WORKING TO REDUCE WEATHER-RELATED AIR TRAVEL DELAYS
"When it comes to air travel, safety is the most important thing. But as we work to keep travel as safe as it can be, we should also do everything we can to make it as efficient as it can be."
President Bill Clinton
Friday, March 10, 2000
Today at the White House, President Clinton, joined by heads of several airlines and unions, announced the Spring 2000 Initiative, a collaborative effort between the Federal Aviation Administration, airlines and others to reduce air travel delays due to severe weather while maintaining the highest measure of safety. The new initiative, which begins March 12 and will be fully phased in by April 1, will allow the FAA and airlines to collaborate far more closely to minimize disruptions. It will also launch a new website for air travelers to obtain information about what effect weather will have on flight schedules. The President also directed the FAA to develop a plan within 45 days for achieving broader reform of the air traffic control system so as to reduce delays without sacrificing safety.
REDUCING TRAVELERS' TIME ON THE TARMAC. Last year, thunderstorms contributed to record numbers of flight delays and cancellations, particularly from April through August. The Spring 2000 Initiative will enable airlines to operate more flights with fewer delays during severe weather without compromising safety. The initiative has four important features:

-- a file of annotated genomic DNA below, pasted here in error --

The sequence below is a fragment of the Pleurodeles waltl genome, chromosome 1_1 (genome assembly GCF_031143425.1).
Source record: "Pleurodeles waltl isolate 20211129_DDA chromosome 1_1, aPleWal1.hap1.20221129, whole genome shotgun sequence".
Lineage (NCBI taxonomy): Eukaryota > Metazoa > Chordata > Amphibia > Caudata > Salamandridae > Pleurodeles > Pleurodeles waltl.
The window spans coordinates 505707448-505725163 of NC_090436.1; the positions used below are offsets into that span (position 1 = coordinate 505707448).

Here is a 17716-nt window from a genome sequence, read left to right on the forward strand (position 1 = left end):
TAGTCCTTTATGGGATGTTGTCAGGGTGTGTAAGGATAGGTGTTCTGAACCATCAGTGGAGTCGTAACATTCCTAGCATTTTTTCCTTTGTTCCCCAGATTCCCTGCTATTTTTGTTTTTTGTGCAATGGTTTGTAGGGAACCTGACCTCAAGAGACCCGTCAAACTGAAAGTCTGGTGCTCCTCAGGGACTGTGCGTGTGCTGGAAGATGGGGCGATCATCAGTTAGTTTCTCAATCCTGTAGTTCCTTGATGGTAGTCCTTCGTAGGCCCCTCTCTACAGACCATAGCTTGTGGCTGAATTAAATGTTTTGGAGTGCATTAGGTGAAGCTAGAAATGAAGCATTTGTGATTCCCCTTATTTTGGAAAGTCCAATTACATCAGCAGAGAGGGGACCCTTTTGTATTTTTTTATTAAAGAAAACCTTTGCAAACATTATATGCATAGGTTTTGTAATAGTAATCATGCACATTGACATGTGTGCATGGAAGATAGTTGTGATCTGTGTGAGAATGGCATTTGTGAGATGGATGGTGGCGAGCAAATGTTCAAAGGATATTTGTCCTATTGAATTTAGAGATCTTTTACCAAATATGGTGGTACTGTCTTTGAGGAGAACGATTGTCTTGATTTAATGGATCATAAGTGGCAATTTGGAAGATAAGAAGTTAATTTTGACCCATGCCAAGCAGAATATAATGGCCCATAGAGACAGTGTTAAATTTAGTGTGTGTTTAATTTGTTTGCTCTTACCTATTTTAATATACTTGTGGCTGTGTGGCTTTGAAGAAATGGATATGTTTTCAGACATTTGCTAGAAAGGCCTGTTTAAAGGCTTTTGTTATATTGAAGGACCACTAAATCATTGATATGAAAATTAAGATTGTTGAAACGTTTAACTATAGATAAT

- Improved FAA-Airline Communication. The FAA's high-tech command center in Herndon, Virginia, will have expanded authority to develop national plans, in collaboration with the airlines, for routing planes around problem areas. Using standardized weather forecasts, FAA and airline staff will hold teleconferences throughout the day to address conditions two to six hours into the future.
- Better Use of Available Air Space. The Department of Defense is working with the FAA to allow use of military airspace off the East Coast to help speed traffic flows in poor weather. The FAA and the airlines have agreed to make better use of lower-level airspace to enable the air traffic control system to handle more traffic at peak travel times. They also have developed a playbook of ready-made alternate routes to take aircraft around storm activity.
- New Technology. For the first time, the FAA and the airlines will all use the same weather information - a state-of-the-art forecast tool provided by the National Weather Service - to decide how to deal with storms. An FAA website will provide airline dispatchers across the country with real-time information on the national plan. A shared database of current flight information will allow the FAA and airlines to collaborate on plans and decision-making.
- Website for Travelers. Starting on April 3, the FAA will make available to the general public a website designed to provide up-to-the-minute information on weather conditions and significant disruptions in the air traffic control system.
REFORMING THE AIR TRAFFIC CONTROL SYSTEM. The President asked the FAA to report to him in 45 days with a plan for achieving broader reform of the air traffic control system. The four guiding principles are:
- Safety must not be compromised;
- Rapidly growing passenger demand must be accommodated;
- The air traffic control system should operate more like a business, with a focus on performance and customer needs, while charging commercial users based on the cost of air traffic control services; and
- Jobs and rural economic development must be protected.
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